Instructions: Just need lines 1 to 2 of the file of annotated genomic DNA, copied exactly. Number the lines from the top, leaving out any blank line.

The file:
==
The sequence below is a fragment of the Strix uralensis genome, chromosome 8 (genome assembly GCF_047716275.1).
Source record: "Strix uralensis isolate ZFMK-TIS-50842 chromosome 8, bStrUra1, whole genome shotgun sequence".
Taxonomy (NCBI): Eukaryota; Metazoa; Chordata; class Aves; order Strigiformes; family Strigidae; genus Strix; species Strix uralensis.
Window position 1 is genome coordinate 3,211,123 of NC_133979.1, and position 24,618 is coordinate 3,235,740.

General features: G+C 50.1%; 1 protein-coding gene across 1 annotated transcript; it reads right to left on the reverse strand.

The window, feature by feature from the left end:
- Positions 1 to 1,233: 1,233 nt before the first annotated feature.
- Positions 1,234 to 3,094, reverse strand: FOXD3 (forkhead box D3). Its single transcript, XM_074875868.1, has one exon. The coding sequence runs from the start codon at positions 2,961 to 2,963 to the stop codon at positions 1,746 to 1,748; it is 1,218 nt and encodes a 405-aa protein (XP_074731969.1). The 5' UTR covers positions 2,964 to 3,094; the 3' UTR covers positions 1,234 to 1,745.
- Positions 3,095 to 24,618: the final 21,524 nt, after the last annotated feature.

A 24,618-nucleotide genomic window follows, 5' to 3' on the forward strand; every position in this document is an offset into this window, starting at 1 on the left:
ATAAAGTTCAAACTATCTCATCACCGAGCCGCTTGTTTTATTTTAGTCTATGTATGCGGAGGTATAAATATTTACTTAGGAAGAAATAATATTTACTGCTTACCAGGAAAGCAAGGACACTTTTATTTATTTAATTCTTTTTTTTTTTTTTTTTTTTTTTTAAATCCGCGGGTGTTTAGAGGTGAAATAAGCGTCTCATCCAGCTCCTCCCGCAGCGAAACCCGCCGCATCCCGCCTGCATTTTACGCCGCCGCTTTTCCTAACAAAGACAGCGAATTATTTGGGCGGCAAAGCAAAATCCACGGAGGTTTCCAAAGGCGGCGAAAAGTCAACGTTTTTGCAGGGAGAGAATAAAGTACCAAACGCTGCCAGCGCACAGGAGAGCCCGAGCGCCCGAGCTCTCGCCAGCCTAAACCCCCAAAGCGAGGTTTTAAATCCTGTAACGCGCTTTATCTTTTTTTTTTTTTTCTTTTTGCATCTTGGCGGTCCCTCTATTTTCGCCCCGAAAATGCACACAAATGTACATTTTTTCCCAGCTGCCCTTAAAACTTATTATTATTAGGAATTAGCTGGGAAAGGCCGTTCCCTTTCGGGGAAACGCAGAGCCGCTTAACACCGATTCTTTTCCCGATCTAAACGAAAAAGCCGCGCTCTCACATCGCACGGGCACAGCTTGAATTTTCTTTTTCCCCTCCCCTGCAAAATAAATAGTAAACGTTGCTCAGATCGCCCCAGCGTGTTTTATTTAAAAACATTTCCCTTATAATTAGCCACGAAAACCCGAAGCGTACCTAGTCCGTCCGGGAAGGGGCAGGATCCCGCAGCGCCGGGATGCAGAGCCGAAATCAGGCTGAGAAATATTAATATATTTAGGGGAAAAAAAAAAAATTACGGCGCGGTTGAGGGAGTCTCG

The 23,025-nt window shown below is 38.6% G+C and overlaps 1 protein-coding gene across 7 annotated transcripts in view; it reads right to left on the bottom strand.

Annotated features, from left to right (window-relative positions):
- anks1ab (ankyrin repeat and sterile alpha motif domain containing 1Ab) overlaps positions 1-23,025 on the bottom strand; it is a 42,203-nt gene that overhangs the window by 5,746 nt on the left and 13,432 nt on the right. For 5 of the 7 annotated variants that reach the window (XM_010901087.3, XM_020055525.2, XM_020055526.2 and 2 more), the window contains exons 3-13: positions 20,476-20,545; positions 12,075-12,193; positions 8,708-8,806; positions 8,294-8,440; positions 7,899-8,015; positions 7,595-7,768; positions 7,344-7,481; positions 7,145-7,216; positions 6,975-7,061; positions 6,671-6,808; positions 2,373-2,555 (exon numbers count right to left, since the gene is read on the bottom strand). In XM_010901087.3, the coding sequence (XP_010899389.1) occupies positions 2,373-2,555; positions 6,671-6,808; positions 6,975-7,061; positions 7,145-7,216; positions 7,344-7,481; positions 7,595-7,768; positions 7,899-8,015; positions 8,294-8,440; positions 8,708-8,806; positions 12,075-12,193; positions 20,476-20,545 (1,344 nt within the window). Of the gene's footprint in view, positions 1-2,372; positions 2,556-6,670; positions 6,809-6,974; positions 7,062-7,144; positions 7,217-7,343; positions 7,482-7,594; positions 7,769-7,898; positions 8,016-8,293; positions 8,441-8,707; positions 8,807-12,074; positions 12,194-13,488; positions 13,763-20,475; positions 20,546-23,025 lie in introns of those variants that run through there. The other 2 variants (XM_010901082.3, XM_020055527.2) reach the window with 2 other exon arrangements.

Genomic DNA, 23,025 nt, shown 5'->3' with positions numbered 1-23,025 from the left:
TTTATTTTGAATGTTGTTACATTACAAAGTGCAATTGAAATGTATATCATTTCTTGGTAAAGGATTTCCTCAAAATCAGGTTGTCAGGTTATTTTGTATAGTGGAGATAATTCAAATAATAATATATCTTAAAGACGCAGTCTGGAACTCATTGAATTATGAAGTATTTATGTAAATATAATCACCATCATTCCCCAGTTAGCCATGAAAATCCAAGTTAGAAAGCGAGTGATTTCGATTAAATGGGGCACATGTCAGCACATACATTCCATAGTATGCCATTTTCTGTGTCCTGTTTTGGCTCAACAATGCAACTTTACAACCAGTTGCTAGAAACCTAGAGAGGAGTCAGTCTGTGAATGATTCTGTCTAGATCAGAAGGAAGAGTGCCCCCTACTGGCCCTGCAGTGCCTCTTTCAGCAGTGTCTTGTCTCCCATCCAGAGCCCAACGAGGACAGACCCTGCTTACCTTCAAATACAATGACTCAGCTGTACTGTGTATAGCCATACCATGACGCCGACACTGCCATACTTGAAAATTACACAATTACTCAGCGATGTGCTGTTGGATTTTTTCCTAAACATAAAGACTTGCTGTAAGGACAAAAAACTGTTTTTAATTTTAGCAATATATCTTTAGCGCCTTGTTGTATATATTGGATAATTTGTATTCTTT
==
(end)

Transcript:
The sequence below is a fragment of the Strix uralensis genome, chromosome 8 (genome assembly GCF_047716275.1).
Source record: "Strix uralensis isolate ZFMK-TIS-50842 chromosome 8, bStrUra1, whole genome shotgun sequence".